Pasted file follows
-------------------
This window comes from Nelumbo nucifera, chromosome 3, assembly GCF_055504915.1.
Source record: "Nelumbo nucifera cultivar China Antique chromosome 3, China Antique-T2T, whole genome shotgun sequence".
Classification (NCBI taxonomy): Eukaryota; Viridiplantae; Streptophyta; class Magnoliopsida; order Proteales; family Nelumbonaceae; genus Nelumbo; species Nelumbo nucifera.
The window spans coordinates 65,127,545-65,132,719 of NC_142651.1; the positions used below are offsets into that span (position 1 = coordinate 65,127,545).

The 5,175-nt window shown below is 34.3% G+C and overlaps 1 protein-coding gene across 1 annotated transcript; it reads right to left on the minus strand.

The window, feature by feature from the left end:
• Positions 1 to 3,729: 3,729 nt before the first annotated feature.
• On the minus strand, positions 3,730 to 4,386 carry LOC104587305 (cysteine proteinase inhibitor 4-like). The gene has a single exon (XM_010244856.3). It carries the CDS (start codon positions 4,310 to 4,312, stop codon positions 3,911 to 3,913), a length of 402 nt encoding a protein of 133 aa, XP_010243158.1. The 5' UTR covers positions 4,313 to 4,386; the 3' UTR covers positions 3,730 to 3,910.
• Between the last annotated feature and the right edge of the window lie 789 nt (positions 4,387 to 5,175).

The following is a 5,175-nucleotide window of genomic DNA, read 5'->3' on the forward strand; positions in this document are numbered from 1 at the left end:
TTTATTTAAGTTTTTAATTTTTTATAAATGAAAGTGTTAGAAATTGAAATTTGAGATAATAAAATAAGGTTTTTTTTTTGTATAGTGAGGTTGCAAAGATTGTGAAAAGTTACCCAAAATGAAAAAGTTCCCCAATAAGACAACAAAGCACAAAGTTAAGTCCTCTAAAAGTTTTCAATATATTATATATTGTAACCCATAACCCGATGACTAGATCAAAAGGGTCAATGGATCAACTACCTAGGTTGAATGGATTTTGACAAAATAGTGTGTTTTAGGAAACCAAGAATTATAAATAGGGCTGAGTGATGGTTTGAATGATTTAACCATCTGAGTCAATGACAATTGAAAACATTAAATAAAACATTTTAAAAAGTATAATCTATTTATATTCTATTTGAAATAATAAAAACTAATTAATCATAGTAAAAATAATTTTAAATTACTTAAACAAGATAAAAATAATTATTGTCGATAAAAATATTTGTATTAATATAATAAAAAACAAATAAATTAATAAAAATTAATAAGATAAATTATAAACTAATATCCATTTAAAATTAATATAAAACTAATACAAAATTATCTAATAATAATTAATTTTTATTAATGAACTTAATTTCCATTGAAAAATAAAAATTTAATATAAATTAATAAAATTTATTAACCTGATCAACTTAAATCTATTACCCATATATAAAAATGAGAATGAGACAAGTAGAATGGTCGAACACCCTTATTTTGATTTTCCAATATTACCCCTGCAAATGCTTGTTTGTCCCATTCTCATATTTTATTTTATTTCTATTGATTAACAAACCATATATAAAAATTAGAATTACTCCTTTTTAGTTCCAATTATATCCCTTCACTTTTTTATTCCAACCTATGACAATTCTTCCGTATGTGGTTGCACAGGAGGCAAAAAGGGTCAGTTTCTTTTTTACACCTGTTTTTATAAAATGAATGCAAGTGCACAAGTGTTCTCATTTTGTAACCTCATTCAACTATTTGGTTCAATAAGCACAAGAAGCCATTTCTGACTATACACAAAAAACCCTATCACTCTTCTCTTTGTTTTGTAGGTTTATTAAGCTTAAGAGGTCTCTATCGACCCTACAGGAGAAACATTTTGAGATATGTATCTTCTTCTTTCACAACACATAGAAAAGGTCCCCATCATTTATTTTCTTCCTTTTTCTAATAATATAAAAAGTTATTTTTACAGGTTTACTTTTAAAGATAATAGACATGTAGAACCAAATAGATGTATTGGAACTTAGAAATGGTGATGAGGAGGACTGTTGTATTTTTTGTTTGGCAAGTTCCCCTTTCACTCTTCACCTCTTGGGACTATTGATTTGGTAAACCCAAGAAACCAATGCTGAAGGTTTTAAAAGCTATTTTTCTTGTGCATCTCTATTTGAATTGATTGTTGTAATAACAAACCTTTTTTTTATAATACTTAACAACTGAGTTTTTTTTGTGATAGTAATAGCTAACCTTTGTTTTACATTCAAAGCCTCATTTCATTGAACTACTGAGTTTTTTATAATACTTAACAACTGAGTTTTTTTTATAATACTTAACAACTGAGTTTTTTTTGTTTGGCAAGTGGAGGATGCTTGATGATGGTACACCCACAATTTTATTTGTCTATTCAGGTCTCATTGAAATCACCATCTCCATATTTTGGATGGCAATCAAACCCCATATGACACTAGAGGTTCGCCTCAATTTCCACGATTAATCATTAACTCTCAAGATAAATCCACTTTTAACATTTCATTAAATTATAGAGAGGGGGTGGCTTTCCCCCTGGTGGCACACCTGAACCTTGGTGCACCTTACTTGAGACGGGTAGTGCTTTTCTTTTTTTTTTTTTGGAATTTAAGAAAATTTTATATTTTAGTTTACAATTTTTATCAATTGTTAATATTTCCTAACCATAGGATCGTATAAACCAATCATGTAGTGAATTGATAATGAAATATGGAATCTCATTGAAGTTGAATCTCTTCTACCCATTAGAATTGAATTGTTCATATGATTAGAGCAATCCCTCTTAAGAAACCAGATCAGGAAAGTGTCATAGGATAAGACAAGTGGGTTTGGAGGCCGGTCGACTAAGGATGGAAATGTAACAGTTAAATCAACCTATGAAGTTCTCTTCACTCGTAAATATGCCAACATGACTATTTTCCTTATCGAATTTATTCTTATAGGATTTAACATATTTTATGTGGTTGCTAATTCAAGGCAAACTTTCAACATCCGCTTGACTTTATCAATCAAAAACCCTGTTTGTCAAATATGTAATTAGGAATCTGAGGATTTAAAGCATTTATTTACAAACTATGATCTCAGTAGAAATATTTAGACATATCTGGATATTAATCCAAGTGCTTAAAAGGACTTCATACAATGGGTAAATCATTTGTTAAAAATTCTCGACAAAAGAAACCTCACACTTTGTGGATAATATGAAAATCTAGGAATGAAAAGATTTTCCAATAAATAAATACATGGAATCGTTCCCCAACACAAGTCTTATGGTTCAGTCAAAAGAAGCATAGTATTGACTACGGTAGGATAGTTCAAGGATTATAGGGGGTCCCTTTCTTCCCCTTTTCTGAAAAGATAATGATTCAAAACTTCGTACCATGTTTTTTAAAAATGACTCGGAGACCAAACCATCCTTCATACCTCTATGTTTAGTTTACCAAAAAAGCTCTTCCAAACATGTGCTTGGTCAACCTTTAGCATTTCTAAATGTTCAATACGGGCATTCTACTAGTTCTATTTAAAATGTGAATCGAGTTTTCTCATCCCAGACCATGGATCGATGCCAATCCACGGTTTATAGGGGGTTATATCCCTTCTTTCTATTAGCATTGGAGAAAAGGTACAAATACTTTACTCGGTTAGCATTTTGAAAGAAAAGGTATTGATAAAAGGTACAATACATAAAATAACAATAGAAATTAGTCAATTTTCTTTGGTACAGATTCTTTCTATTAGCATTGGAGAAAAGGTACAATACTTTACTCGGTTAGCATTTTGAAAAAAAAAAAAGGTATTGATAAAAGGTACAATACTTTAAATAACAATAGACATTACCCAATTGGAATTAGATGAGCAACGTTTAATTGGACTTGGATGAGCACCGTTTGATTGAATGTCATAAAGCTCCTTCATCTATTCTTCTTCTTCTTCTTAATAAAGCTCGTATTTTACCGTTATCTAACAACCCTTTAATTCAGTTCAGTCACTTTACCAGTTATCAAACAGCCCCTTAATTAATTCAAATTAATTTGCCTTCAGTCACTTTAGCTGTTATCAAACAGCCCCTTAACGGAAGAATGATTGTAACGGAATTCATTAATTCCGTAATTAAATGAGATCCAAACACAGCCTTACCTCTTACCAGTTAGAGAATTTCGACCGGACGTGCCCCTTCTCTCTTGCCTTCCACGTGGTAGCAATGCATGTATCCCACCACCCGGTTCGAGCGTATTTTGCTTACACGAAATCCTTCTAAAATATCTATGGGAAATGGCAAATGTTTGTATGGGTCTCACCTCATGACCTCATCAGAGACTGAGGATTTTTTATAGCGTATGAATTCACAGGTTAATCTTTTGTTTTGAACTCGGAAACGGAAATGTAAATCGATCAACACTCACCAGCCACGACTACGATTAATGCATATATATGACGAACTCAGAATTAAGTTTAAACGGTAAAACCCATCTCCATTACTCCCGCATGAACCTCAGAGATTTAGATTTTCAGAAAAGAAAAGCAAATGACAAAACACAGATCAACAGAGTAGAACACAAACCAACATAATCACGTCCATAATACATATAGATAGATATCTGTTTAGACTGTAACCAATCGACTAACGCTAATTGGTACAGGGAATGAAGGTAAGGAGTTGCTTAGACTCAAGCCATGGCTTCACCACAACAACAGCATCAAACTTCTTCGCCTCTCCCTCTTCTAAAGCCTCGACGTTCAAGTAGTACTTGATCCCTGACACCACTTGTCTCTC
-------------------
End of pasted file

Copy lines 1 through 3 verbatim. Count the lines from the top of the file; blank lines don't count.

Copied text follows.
This window comes from Nelumbo nucifera, chromosome 3, assembly GCF_055504915.1.
Source record: "Nelumbo nucifera cultivar China Antique chromosome 3, China Antique-T2T, whole genome shotgun sequence".
Classification (NCBI taxonomy): Eukaryota; Viridiplantae; Streptophyta; class Magnoliopsida; order Proteales; family Nelumbonaceae; genus Nelumbo; species Nelumbo nucifera.